Let us take a look at 5 cylinder and 6 cylinder branch manifolds:
The only 5 cylinder branch in S.A that I know about, was developed specifically for the 2.5 VW Microbus, and later the 2.3 and 2.6. The motor was borrowed from the Audi 500 in those days for the development of the VW Caravelle Microbus. A turbo’ed double overhead cam derivative of that motor is still employed in the Audi RS3. Initially a five into one was developed which worked reasonably well. We achieved approxamily 10% more horsepower on the dyno, where the five into one suited this set up. Although VW dealers denied this, newer batches of the 2.5 Microbus had a less powerful motor and the 5 – 1 did not work too well on these newer batches of 2.5 Microbuses.
We decided to re-develop this branch and opted on a 5-2-1 format with the idea of improving mid-range power specifically and to try and widen the power band as much as possible.
This newly developed branch eventually replaced the five into one format branch.
Generally the power gains were significant. The 2.5 Microbus had a maximum power gain on the wheels of 7kw from 57kw to 64kw. (The first batch gained 7kw from 62kw to 69kw).
We used a 3 box 57.15 mm through-flow exhaust system. This system routed the exhaust gases towards the front of the vehicle, in similar fashion to the stock system, made a u-turn and exited on the left, same side as the branch. We tested 63.5 mm systems as well: The resulting 5 cylinder sporting sound was a beautiful noise, but a bit too “sporty” for the general family man, towing a caravan for long distances and we reverted to 57mm with a 63.5mm ‘U-turn’ section.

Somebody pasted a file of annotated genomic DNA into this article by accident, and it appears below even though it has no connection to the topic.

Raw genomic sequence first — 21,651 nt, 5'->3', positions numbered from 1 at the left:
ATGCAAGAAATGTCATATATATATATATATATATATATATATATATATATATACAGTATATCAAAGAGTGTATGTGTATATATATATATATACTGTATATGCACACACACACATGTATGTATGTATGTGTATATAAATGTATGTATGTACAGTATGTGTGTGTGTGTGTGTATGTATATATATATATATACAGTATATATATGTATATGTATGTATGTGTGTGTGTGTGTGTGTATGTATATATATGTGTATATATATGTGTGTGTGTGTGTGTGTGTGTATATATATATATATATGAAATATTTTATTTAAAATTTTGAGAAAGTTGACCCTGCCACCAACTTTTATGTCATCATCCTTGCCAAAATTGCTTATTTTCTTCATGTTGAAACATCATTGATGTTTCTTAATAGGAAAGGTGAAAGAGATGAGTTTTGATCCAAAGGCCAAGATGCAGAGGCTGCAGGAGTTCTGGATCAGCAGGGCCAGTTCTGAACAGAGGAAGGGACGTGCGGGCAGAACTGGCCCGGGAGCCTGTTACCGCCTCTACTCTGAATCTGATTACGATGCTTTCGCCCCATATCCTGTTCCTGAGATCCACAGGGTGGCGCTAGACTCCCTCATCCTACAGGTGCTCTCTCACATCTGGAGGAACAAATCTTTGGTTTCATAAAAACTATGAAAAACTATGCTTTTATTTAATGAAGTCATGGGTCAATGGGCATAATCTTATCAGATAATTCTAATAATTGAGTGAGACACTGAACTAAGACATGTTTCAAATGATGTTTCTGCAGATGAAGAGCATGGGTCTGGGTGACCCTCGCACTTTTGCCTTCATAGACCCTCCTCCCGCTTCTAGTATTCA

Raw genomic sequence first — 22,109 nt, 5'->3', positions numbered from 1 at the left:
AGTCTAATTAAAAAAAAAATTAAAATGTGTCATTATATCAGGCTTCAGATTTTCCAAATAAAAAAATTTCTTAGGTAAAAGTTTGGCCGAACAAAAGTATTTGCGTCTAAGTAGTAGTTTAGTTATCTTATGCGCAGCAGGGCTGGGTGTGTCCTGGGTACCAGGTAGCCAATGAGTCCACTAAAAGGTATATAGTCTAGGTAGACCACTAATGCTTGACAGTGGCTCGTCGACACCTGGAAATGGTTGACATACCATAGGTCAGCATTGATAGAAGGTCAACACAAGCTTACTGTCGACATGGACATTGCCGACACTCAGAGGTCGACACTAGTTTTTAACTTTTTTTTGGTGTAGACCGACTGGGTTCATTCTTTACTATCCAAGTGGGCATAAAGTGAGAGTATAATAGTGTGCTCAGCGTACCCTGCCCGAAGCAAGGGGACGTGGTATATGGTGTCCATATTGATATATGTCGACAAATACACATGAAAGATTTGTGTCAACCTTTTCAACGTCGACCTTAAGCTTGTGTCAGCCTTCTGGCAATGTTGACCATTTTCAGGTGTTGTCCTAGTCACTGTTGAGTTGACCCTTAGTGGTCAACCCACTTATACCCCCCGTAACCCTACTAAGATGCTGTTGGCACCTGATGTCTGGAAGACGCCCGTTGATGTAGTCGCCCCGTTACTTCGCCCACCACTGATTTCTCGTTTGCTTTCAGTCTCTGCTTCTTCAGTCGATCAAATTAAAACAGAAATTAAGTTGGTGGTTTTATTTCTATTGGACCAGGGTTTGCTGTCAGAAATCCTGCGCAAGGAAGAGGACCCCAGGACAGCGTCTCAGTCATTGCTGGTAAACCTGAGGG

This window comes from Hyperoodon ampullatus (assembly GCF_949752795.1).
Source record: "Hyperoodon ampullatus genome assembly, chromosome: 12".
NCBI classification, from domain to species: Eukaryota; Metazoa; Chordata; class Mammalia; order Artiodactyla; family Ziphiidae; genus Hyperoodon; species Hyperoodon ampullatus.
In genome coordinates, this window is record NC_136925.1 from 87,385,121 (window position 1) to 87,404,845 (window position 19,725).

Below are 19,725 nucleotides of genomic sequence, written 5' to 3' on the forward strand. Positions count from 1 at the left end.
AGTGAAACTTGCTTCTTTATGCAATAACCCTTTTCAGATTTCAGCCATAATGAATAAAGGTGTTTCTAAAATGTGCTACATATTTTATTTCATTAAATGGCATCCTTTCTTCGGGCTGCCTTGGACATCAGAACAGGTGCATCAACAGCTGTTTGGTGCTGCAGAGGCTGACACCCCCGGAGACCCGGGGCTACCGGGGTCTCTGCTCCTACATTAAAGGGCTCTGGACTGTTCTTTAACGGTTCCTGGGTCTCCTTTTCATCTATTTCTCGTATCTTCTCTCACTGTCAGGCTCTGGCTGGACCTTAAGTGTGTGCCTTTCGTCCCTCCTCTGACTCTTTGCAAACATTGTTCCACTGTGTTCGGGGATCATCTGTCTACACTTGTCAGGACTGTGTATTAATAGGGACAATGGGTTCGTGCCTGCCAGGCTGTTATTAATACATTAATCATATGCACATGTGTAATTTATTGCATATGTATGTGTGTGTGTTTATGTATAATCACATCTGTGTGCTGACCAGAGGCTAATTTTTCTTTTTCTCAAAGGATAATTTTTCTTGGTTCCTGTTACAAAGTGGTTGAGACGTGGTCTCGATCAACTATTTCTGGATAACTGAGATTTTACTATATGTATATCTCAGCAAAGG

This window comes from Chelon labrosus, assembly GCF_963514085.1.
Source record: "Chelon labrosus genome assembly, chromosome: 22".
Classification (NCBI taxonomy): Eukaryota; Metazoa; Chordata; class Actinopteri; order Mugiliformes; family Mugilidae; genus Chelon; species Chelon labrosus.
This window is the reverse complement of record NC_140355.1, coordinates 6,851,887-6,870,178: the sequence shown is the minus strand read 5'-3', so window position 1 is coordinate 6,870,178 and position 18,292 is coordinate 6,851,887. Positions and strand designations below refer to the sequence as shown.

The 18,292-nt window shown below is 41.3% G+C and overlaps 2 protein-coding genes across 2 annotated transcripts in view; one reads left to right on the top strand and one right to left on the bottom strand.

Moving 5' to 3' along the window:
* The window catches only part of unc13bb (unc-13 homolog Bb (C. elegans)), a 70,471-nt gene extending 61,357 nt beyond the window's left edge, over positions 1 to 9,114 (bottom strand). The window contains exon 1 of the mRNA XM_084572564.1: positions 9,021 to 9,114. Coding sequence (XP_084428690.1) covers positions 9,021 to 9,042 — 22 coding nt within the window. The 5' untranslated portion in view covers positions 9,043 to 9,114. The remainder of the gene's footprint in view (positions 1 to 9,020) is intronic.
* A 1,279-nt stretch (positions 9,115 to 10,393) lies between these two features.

Some fitment centers utilized an “in and out same side” box instead of turning the pipe around through 180°. This was effective in terms of attenuation, but the system robbed power. I personally preferred the 57mm system with two boxes instead of three, simply because I love the sound of a revving 5 cylinder motor.
6 Cylinder branch manifolds are usually reasonably easy to develop. A straight six will have two 3-1 branches.
1, 2 and 3 cylinders are coupled and 4, 5 and 6 cylinders are coupled into two 3-1 collectors. These two collectors join the exhaust system by means of a 2-1 intermediate, or secondary pipe.
The main problem in developing a straight 6 branch is usually lack of space for adequate diameter header pipes: The BMW 3 series is a good example of this. The exhaust headers must share the provided space for the R.H.D. steering components. We can safely bet that L.H.D. headers develop more power?
In the case of a V6, the two banks of cylinder heads will have a 3-1 branch each, also joining up into a single outlet through joined intermediary pipes.
The appropriate diameter of a matching free-flow silencer system will depend on the capacity of the motor and, naturally the state of tune of that motor. Invariably the diameter will be above 57mm, sometimes as big as 76mm.
Abel dos Santos.